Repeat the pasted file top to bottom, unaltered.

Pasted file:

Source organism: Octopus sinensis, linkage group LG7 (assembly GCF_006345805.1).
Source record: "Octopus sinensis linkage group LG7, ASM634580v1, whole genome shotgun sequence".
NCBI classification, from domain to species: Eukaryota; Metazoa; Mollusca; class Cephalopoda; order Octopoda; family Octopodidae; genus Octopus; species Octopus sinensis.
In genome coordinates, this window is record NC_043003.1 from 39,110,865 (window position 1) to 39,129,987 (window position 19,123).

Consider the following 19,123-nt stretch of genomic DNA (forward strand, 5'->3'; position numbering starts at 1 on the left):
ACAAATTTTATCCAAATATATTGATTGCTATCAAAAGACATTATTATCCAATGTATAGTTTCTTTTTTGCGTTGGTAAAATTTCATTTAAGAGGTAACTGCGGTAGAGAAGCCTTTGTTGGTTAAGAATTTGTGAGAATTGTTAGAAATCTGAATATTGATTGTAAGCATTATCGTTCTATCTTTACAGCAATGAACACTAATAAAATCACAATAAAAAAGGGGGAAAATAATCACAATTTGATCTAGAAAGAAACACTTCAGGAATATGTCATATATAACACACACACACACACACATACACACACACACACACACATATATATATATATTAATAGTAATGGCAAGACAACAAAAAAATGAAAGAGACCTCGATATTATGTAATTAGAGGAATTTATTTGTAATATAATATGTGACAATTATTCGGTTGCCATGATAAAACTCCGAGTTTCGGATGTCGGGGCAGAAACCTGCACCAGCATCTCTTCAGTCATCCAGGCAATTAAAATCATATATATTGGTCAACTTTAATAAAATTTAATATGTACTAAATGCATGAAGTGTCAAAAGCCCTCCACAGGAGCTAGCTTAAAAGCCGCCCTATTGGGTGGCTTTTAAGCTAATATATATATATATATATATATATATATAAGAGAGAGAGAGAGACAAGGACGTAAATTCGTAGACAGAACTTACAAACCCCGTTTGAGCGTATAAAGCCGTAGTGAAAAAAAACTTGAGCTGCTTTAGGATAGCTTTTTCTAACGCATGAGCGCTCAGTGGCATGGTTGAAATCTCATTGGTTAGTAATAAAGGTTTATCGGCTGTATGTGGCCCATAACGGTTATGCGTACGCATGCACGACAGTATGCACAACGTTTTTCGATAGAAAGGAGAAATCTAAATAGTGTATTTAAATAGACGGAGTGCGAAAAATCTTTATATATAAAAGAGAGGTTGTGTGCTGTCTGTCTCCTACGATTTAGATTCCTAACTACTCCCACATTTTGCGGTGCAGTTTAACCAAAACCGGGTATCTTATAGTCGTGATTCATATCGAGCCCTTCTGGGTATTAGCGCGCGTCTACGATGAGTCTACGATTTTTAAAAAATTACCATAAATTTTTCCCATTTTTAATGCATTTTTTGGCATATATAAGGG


Source organism: Octopus sinensis, linkage group LG7 (assembly GCF_006345805.1).
Source record: "Octopus sinensis linkage group LG7, ASM634580v1, whole genome shotgun sequence".
NCBI classification, from domain to species: Eukaryota; Metazoa; Mollusca; class Cephalopoda; order Octopoda; family Octopodidae; genus Octopus; species Octopus sinensis.
In genome coordinates, this window is record NC_043003.1 from 39,110,865 (window position 1) to 39,129,987 (window position 19,123).

Consider the following 19,123-nt stretch of genomic DNA (forward strand, 5'->3'; position numbering starts at 1 on the left):
ACAAATTTTATCCAAATATATTGATTGCTATCAAAAGACATTATTATCCAATGTATAGTTTCTTTTTTGCGTTGGTAAAATTTCATTTAAGAGGTAACTGCGGTAGAGAAGCCTTTGTTGGTTAAGAATTTGTGAGAATTGTTAGAAATCTGAATATTGATTGTAAGCATTATCGTTCTATCTTTACAGCAATGAACACTAATAAAATCACAATAAAAAAGGGGGAAAATAATCACAATTTGATCTAGAAAGAAACACTTCAGGAATATGTCATATATAACACACACACACACACACATACACACACACACACACACATATATATATATATTAATAGTAATGGCAAGACAACAAAAAAATGAAAGAGACCTCGATATTATGTAATTAGAGGAATTTATTTGTAATATAATATGTGACAATTATTCGGTTGCCATGATAAAACTCCGAGTTTCGGATGTCGGGGCAGAAACCTGCACCAGCATCTCTTCAGTCATCCAGGCAATTAAAATCATATATATTGGTCAACTTTAATAAAATTTAATATGTACTAAATGCATGAAGTGTCAAAAGCCCTCCACAGGAGCTAGCTTAAAAGCCGCCCTATTGGGTGGCTTTTAAGCTAATATATATATATATATATATATATATATAAGAGAGAGAGAGAGACAAGGACGTAAATTCGTAGACAGAACTTACAAACCCCGTTTGAGCGTATAAAGCCGTAGTGAAAAAAAACTTGAGCTGCTTTAGGATAGCTTTTTCTAACGCATGAGCGCTCAGTGGCATGGTTGAAATCTCATTGGTTAGTAATAAAGGTTTATCGGCTGTATGTGGCCCATAACGGTTATGCGTACGCATGCACGACAGTATGCACAACGTTTTTCGATAGAAAGGAGAAATCTAAATAGTGTATTTAAATAGACGGAGTGCGAAAAATCTTTATATATAAAAGAGAGGTTGTGTGCTGTCTGTCTCCTACGATTTAGATTCCTAACTACTCCCACATTTTGCGGTGCAGTTTAACCAAAACCGGGTATCTTATAGTCGTGATTCATATCGAGCCCTTCTGGGTATTAGCGCGCGTCTACGATGAGTCTACGATTTTTAAAAAATTACCATAAATTTTTCCCATTTTTAATGCATTTTTTGGCATATATAAGGG